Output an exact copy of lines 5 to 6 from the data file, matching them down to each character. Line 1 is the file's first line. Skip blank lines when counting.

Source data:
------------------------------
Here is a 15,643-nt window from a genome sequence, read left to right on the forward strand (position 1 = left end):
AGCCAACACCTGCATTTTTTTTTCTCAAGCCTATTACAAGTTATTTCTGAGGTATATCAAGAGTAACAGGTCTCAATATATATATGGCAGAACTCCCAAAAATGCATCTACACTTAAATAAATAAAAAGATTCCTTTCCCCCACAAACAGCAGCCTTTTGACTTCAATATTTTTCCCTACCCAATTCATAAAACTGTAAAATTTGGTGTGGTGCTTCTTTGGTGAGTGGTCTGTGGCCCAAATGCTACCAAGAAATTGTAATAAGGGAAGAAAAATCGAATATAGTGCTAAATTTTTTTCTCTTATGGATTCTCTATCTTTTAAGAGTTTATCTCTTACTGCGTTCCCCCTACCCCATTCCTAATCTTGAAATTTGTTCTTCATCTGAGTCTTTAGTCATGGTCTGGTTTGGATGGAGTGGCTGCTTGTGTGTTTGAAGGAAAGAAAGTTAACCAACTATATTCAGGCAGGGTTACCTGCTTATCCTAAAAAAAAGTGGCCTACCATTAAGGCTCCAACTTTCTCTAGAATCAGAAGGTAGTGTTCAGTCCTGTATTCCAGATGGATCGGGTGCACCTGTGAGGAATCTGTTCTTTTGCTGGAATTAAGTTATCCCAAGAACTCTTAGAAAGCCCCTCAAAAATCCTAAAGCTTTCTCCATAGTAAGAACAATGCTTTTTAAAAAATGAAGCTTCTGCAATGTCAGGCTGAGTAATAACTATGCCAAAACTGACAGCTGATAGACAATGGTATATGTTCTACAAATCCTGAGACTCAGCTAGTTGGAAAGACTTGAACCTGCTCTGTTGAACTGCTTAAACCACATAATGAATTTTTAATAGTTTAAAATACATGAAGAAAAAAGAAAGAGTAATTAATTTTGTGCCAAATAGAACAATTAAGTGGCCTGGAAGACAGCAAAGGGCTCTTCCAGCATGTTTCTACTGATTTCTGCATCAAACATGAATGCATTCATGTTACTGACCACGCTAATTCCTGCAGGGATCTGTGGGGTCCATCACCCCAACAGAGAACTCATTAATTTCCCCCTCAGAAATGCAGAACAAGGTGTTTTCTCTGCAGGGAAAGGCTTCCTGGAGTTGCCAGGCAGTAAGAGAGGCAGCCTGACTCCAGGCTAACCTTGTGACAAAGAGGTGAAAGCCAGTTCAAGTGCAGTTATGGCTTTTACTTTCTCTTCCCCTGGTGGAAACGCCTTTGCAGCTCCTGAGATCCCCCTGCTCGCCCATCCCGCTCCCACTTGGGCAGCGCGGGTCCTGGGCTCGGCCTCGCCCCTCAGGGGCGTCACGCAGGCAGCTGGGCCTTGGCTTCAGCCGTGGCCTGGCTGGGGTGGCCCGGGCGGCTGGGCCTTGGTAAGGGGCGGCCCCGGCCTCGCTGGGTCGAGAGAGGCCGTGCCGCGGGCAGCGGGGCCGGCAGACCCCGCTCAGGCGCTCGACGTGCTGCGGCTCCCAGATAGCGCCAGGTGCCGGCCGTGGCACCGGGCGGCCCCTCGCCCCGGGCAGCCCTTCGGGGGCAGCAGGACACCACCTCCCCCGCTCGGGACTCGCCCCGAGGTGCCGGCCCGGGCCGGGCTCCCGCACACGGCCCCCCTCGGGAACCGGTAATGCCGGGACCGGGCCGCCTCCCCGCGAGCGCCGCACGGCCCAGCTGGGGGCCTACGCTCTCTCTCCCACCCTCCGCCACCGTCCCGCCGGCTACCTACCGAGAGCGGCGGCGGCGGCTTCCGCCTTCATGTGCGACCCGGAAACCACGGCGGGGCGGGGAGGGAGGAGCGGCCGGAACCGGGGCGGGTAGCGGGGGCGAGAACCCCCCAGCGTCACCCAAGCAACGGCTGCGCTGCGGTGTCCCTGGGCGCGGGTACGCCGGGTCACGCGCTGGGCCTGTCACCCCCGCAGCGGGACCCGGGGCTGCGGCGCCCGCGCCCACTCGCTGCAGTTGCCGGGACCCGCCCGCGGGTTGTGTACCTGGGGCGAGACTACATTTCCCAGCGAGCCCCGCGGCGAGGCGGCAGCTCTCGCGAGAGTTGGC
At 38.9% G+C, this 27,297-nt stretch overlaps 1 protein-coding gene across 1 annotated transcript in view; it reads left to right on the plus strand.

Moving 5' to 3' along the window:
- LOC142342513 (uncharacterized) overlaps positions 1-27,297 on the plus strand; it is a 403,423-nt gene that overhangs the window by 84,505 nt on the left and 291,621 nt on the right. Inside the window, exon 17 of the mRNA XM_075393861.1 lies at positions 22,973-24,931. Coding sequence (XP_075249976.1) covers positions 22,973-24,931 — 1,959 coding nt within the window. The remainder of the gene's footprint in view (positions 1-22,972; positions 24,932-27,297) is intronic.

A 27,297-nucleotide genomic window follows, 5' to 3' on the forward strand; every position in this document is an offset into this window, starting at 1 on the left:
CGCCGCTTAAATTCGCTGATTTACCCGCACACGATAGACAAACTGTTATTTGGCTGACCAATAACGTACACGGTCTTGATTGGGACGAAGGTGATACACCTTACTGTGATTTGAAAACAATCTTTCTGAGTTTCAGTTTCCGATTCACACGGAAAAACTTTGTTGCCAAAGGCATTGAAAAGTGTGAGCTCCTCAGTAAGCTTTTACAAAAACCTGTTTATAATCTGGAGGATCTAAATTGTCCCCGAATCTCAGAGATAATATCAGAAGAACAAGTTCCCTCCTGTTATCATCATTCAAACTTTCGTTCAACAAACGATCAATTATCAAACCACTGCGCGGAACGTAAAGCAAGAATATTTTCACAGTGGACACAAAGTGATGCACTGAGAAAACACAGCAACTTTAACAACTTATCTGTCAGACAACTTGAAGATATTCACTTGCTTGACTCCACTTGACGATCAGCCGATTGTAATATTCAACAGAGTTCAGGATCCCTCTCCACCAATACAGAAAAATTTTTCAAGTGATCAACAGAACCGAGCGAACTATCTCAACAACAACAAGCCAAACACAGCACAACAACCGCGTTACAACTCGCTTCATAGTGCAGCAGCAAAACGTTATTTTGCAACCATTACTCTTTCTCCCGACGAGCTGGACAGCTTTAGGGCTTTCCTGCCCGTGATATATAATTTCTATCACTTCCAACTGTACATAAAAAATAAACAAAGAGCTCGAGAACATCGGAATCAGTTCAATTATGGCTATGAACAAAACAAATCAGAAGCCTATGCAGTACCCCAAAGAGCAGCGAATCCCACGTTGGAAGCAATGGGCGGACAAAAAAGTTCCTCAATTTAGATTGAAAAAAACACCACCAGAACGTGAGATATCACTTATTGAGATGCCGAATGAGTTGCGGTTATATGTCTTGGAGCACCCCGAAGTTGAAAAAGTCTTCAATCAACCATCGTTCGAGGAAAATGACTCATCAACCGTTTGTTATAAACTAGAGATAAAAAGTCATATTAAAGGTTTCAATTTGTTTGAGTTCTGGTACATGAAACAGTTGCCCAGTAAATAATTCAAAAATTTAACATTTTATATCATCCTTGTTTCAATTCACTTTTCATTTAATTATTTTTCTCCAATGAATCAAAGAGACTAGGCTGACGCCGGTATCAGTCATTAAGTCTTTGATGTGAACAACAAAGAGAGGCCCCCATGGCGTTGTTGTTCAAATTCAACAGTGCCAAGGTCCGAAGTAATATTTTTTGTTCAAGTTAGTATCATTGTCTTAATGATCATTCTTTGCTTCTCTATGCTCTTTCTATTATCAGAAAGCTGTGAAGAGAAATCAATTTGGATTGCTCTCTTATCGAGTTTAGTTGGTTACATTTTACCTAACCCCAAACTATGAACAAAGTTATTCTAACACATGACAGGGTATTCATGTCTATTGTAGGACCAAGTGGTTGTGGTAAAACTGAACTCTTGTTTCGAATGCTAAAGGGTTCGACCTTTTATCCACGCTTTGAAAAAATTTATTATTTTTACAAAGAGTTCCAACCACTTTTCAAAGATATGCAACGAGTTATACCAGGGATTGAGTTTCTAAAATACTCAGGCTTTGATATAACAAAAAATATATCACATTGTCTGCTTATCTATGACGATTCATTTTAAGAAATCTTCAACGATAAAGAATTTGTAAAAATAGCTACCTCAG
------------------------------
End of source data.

- LOC142342513 (uncharacterized) overlaps positions 1-27,297 on the plus strand; it is a 403,423-nt gene that overhangs the window by 84,505 nt on the left and 291,621 nt on the right. Inside the window, exon 17 of the mRNA XM_075393861.1 lies at positions 22,973-24,931. Coding sequence (XP_075249976.1) covers positions 22,973-24,931 — 1,959 coding nt within the window. The remainder of the gene's footprint in view (positions 1-22,972; positions 24,932-27,297) is intronic.

A 27,297-nucleotide genomic window follows, 5' to 3' on the forward strand; every position in this document is an offset into this window, starting at 1 on the left: